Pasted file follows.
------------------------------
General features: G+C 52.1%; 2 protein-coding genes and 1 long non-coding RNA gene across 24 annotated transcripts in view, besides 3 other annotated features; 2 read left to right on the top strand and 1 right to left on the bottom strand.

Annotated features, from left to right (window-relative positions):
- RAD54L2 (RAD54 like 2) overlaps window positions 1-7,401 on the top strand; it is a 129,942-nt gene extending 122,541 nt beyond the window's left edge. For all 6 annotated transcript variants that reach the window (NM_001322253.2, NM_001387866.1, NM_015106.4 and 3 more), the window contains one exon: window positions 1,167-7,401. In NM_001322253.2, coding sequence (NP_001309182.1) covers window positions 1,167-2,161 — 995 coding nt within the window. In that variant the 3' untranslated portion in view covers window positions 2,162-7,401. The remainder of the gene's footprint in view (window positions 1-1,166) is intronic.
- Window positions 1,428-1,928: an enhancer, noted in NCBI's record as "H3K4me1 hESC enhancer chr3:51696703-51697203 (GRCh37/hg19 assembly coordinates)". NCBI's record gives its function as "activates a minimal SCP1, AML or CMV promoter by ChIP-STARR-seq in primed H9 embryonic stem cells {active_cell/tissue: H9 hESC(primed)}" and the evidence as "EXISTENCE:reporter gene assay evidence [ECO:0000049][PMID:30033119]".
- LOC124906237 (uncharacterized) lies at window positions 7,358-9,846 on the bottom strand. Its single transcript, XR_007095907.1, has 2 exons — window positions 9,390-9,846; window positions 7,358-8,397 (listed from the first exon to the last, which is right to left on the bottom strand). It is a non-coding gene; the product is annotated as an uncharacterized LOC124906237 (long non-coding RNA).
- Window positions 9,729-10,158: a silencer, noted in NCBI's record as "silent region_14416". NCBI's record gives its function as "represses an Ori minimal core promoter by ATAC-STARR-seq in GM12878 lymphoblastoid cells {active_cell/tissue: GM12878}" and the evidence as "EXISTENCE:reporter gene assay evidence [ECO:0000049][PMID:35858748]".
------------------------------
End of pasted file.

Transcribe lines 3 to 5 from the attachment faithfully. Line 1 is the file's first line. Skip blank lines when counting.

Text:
- RAD54L2 (RAD54 like 2) overlaps window positions 1-7,401 on the top strand; it is a 129,942-nt gene extending 122,541 nt beyond the window's left edge. For all 6 annotated transcript variants that reach the window (NM_001322253.2, NM_001387866.1, NM_015106.4 and 3 more), the window contains one exon: window positions 1,167-7,401. In NM_001322253.2, coding sequence (NP_001309182.1) covers window positions 1,167-2,161 — 995 coding nt within the window. In that variant the 3' untranslated portion in view covers window positions 2,162-7,401. The remainder of the gene's footprint in view (window positions 1-1,166) is intronic.
- Window positions 1,428-1,928: an enhancer, noted in NCBI's record as "H3K4me1 hESC enhancer chr3:51696703-51697203 (GRCh37/hg19 assembly coordinates)". NCBI's record gives its function as "activates a minimal SCP1, AML or CMV promoter by ChIP-STARR-seq in primed H9 embryonic stem cells {active_cell/tissue: H9 hESC(primed)}" and the evidence as "EXISTENCE:reporter gene assay evidence [ECO:0000049][PMID:30033119]".
- LOC124906237 (uncharacterized) lies at window positions 7,358-9,846 on the bottom strand. Its single transcript, XR_007095907.1, has 2 exons — window positions 9,390-9,846; window positions 7,358-8,397 (listed from the first exon to the last, which is right to left on the bottom strand). It is a non-coding gene; the product is annotated as an uncharacterized LOC124906237 (long non-coding RNA).